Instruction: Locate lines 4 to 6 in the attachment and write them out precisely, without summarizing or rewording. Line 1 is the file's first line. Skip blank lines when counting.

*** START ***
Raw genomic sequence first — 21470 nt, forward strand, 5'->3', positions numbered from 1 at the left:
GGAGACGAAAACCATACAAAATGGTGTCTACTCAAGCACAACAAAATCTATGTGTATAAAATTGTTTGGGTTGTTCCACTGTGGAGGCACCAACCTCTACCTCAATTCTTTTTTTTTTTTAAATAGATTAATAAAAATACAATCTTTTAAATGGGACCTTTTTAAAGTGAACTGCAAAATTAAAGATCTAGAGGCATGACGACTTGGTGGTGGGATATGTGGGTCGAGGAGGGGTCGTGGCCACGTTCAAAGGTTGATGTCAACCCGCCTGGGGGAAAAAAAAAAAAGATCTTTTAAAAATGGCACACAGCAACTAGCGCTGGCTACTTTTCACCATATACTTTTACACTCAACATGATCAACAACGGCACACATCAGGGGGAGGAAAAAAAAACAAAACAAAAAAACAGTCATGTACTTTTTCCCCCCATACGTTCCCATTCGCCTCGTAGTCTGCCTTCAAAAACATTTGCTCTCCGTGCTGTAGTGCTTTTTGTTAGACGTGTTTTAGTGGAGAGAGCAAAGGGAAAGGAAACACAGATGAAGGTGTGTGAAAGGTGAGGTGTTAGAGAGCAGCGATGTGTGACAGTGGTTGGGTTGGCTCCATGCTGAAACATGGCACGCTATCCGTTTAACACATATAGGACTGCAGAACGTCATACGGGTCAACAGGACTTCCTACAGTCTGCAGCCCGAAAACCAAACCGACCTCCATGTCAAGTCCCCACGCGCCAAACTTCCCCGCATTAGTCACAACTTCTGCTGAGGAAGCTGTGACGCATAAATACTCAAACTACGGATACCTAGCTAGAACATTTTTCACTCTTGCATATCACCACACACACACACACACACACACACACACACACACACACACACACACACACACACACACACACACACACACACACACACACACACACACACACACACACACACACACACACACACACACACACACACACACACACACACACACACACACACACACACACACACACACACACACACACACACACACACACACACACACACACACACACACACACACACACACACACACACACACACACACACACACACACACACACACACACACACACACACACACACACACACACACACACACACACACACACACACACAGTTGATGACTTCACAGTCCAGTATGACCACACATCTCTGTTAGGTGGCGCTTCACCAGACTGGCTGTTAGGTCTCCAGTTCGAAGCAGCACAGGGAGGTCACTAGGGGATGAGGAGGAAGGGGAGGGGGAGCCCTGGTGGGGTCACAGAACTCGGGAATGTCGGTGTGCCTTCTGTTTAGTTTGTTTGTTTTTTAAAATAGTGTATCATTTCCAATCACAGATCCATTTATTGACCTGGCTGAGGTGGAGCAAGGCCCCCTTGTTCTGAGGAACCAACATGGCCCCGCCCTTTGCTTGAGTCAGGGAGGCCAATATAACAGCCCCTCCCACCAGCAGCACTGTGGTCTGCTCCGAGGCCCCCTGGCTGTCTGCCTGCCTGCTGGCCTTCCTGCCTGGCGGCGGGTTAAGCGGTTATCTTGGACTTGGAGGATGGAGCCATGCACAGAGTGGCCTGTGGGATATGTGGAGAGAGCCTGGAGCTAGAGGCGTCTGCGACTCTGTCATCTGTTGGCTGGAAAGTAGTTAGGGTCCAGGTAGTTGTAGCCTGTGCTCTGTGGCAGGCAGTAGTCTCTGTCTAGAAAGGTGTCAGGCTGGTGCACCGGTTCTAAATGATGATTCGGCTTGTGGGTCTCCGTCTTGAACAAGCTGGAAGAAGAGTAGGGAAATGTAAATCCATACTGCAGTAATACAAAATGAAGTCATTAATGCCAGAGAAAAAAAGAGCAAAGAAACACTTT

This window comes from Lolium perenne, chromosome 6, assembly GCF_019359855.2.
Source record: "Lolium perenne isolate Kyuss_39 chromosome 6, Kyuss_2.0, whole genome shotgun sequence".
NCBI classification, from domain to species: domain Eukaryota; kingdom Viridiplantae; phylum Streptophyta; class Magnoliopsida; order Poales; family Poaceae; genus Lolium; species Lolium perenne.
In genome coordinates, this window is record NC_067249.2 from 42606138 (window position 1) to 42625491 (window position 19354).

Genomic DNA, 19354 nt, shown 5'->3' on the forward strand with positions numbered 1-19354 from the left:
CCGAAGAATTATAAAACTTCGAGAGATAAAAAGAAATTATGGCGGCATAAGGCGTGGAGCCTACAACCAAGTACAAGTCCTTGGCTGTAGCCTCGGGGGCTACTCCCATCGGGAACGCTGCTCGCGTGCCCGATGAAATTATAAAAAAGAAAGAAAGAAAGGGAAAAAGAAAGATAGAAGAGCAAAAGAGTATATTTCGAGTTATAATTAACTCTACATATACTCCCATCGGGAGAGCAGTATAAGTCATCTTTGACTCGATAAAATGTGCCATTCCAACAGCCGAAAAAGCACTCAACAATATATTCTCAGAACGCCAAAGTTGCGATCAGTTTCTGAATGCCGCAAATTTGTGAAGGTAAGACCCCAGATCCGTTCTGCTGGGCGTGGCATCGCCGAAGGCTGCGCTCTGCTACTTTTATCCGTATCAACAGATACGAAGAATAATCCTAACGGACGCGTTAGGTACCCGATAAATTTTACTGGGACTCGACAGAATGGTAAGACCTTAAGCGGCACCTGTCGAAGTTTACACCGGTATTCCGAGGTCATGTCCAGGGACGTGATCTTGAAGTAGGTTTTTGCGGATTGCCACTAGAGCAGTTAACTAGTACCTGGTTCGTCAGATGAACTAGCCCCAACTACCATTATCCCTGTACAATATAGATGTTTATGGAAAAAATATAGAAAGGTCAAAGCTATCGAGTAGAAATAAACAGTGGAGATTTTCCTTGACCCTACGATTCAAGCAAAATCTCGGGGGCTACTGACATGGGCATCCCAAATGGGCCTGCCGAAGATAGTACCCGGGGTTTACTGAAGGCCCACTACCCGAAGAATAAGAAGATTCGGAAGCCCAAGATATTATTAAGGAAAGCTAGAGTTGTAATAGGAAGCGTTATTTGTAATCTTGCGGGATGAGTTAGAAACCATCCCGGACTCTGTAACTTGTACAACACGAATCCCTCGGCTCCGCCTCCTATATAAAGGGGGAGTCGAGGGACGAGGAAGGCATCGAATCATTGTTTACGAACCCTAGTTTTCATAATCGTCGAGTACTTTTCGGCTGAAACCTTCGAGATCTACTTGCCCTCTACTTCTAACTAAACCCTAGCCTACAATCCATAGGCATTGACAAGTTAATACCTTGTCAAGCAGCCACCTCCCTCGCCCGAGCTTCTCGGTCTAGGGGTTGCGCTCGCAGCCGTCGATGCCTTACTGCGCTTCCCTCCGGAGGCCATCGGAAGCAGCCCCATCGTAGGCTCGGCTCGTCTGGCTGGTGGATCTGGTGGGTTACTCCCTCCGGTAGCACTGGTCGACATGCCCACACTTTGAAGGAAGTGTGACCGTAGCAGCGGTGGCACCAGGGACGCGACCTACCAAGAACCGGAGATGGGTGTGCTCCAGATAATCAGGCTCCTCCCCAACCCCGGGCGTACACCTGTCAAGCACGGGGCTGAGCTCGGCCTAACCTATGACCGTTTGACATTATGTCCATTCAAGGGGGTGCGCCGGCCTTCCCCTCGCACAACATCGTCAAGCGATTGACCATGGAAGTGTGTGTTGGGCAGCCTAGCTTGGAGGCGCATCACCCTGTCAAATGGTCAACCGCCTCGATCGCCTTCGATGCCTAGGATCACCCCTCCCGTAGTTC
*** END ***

Source record: "Lolium perenne isolate Kyuss_39 chromosome 6, Kyuss_2.0, whole genome shotgun sequence".
NCBI classification, from domain to species: domain Eukaryota; kingdom Viridiplantae; phylum Streptophyta; class Magnoliopsida; order Poales; family Poaceae; genus Lolium; species Lolium perenne.
In genome coordinates, this window is record NC_067249.2 from 42606138 (window position 1) to 42625491 (window position 19354).